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Uses of Glucose

by
author image Renee Thompson
Renee Thompson who received her bachelor of science from Purdue University in dietetics/nutrition, fitness, and health. She works as a registered dietitian for Community Hospitals providing diabetes education, weight loss education and other nutrition expertise.
Uses of Glucose
Bread and crackers break down in your body into glucose. Photo Credit silatip/iStock/Getty Images

The most common source of energy for your cells is glucose, which comes from carbohydrates. Compared to the other types of sugars found in carbohydrates, glucose will raise your blood sugar the fastest. You can treat low blood sugar or hypoglycemia with glucose. Endurance athletes may use glucose to help improve their performance.

Simple Sugars and Glucose

There are three basic units of carbohydrate: the simple sugars glucose, fructose and galactose. Glucose is an important source of energy for almost all the cells in your body, especially brain cells. Fructose is another simple sugar that helps give foods a sweet taste. Often bonded to glucose to form the sugar lactose, galactose occurs in dairy. Most of the simple sugars will bond together to make new sugars. For example, sucrose or table sugar is glucose and fructose bonded together. Maltose is two glucose molecules bonded together.

Where Glucose Comes From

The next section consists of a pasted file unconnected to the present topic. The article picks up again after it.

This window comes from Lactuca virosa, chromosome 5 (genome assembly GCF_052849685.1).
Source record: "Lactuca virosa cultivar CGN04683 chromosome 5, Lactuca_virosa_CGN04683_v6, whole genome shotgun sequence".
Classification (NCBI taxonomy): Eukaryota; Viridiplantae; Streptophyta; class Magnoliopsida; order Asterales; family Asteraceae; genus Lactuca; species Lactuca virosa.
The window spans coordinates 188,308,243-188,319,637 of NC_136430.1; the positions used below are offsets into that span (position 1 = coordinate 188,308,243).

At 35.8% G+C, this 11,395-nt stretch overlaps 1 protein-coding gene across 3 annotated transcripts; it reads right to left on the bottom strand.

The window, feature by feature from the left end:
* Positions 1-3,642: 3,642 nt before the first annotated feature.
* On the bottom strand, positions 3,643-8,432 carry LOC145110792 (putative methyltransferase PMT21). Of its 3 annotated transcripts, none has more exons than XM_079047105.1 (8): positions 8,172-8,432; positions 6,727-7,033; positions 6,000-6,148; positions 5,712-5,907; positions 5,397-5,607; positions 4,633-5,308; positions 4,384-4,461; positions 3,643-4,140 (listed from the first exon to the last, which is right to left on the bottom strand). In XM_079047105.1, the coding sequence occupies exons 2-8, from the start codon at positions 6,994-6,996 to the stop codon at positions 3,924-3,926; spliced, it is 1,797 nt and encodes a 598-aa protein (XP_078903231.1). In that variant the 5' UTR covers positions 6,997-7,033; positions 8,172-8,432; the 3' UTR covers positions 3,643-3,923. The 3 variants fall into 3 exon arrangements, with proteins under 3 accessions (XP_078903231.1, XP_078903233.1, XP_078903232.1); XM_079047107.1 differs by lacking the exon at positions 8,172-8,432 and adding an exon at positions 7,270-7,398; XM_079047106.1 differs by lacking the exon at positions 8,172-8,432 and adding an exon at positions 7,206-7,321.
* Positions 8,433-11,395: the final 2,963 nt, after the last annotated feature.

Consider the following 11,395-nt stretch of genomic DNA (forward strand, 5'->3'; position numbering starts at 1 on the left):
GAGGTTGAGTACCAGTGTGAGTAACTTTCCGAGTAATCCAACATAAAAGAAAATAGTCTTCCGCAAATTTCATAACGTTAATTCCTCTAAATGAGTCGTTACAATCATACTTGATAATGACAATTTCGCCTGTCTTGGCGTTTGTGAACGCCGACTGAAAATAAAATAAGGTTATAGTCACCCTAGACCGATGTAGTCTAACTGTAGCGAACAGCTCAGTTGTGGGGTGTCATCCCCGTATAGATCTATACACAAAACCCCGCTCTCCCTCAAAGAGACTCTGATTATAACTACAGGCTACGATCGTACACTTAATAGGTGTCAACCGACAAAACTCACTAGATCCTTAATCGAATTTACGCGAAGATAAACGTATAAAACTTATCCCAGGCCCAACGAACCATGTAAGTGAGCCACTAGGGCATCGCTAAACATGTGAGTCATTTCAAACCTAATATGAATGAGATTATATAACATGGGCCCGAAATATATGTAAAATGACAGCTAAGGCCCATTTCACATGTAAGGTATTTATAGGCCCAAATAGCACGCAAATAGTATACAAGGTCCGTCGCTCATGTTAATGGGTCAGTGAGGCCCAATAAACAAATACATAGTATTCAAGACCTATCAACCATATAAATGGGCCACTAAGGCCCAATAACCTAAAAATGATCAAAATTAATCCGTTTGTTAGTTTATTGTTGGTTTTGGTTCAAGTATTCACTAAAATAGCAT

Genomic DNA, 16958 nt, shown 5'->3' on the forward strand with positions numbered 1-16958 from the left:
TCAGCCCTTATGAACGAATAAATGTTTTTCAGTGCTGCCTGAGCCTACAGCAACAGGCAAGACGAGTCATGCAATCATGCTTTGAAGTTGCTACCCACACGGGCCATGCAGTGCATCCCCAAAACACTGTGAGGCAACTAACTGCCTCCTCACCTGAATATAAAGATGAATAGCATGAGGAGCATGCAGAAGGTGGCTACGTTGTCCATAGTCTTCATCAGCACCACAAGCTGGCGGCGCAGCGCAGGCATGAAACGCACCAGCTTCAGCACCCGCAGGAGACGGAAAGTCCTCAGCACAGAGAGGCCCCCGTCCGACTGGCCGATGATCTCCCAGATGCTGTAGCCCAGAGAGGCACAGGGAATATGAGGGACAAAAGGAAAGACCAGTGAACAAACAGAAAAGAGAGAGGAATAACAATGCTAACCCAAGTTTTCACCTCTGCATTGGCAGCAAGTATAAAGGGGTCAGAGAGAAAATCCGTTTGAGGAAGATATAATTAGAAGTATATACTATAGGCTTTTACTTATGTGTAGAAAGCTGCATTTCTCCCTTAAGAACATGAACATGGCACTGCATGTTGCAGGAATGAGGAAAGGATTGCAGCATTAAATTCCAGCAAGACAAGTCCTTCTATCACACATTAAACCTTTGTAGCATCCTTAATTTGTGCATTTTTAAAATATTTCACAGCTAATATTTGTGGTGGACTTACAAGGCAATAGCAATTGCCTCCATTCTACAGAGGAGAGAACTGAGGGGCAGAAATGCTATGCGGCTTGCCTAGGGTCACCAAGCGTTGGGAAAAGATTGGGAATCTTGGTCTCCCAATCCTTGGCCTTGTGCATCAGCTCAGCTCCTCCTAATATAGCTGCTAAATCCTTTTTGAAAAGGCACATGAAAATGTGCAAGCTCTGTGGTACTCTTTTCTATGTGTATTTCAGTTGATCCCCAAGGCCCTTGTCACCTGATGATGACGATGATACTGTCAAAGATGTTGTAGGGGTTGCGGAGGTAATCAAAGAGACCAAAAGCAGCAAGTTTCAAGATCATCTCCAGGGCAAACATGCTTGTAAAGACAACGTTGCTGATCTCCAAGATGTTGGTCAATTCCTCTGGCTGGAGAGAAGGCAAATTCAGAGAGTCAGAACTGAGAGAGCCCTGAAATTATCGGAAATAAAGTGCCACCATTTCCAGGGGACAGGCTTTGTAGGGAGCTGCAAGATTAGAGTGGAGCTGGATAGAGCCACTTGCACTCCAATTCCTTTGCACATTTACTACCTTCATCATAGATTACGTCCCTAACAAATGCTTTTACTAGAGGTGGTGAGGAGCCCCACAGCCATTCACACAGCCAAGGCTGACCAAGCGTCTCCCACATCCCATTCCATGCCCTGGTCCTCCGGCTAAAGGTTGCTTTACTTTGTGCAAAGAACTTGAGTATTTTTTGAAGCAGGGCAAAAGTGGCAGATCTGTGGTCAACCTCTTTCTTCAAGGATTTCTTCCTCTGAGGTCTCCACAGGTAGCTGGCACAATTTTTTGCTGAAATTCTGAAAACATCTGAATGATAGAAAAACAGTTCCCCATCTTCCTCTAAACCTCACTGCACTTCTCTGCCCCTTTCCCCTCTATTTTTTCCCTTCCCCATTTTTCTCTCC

After a meal, your body breaks down carbohydrates into glucose, fructose or galactose. Glucose has the greatest impact on the sugar levels in your blood, often called blood sugar or blood glucose. Different types of carbohydrates include starches, grains, legumes and beans. Other carbohydrate-containing foods include fruits, milk, yogurt, regular soda, cookies, cake, candy, pies, brownies, honey, juice and Danishes. Also known as dextrose, glucose is available from other sources too, such as glucose tabs or as an oral gel or jelly. It can also be administered as an intravenous solution or injection as well to treat hypoglycemia.

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Athletes and Glucose

Athletes may use energy gels, which contain glucose and other carbohydrates, to provide a readily available source of energy during long-distance exercise. Glucose-containing gels may also prevent the breakdown of liver glycogen, a form of stored glucose. In 2008, researchers reported in the International Journal of Sports Nutrition and Exercise Metabolism that they randomly assigned subjects jelly beans, a sports drink, gel or water before, during and after exercise during an 80-minute cycling exercise followed by a 10-kilometer cycling time trial. All the groups that received the carbohydrate supplement had higher blood glucose levels and completed the 10 kilometer trial faster than the group receiving only water.

Glucose and Low Blood Sugar

Diabetics are at greater risk to experience hypoglycemia, so it's important to understand its signs and how to treat it. Shakiness, sweating, hunger, headaches, weakness, rapid heartbeat and confusion are all indicators of hypoglycemia. If you're diabetic and experiencing these symptoms, check your blood sugar. According to the American Diabetes Association, people with diabetes need to treat low blood sugar by consuming glucose in the form of a gel or food, as directed by a doctor. After blood sugar returns to normal, eat a small snack with some protein if your next meal is more than an hour away.

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References

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